PFO: Should Anyone be Closed and With What?

12th Biennial Meeting of the International Andreas Gruentzig Society:  Rio de Janeiro - February 2-6, 201

From SESSION 6 — Structural

Moderator:  Steve Bailey
Panelists: Kirk Garratt, Gyula Gal, Adam Greenbaum, Nickolas Kipshidze, Brian O’Murchu

Framing the question at hand, what is the state of the current knowledge?

The current state of the art is uncertain. Non-randomized and registry studies have indicated that PFO closure when compared to “standard medical therapy” may improve outcomes. Individual trials using differing criteria have demonstrated trends in short-term outcomes in favor of closure of PFO in cryptogenic stroke but only meta-analyses using the larger numbers of patients have shown benefit. Concerns remain about the prevalence of atrial fibrillation at its association with stroke in this population.

What are the Gaps in the current knowledge?
Current trials have many limitations including enrollment bias, participation of other subspecialties such as neurology and questions regarding endpoint assessment. These trials were limited in that many of the higher risk patients were closed for clinical indications and not enrolled in trials. As cryptogenic stroke includes multiple entities patients may have been included that had other underlying risks for stroke. Whether the devices tested were optimized for treatment of PFO is also a consideration.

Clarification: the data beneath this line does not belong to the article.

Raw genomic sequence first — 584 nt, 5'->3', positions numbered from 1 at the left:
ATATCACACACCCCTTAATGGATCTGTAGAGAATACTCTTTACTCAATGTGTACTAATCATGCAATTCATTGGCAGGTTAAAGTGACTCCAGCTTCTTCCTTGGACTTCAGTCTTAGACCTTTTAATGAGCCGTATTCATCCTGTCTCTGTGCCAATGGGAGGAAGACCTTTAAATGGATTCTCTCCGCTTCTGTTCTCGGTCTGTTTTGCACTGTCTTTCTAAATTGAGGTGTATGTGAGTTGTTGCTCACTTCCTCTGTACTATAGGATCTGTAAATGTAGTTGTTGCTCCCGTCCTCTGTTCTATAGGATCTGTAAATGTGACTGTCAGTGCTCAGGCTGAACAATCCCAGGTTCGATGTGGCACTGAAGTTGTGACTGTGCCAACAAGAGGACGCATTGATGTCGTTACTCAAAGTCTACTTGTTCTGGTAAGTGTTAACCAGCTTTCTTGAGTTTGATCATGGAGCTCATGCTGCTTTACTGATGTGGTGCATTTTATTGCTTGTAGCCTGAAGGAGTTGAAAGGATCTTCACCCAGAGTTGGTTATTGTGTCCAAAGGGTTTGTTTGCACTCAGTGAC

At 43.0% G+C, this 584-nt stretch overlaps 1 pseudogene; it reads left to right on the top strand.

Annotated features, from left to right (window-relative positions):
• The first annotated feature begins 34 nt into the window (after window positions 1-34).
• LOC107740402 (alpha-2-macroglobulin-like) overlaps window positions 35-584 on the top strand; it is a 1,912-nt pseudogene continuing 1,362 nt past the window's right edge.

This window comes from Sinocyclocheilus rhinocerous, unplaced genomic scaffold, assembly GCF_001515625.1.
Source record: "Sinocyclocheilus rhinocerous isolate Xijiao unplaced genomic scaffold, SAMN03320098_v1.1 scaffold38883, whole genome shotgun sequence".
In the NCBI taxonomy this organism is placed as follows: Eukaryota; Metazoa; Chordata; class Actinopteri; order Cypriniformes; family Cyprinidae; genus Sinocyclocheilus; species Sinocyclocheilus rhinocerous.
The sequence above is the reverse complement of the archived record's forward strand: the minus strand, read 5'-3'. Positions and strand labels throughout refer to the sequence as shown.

Our Summary and Recommendations:
Before recommending PFO closure in all patients, we still need studies in which patients at high risk for embolic events are enrolled who have been extensively screened for other etiologies including paroxysmal afib. The studies need to be conducted over a longer time period to allow discrimination of outcomes. Endpoints should be discrete as well as composite endpoints.

Further studies into the role of PFO in migraines are still warranted.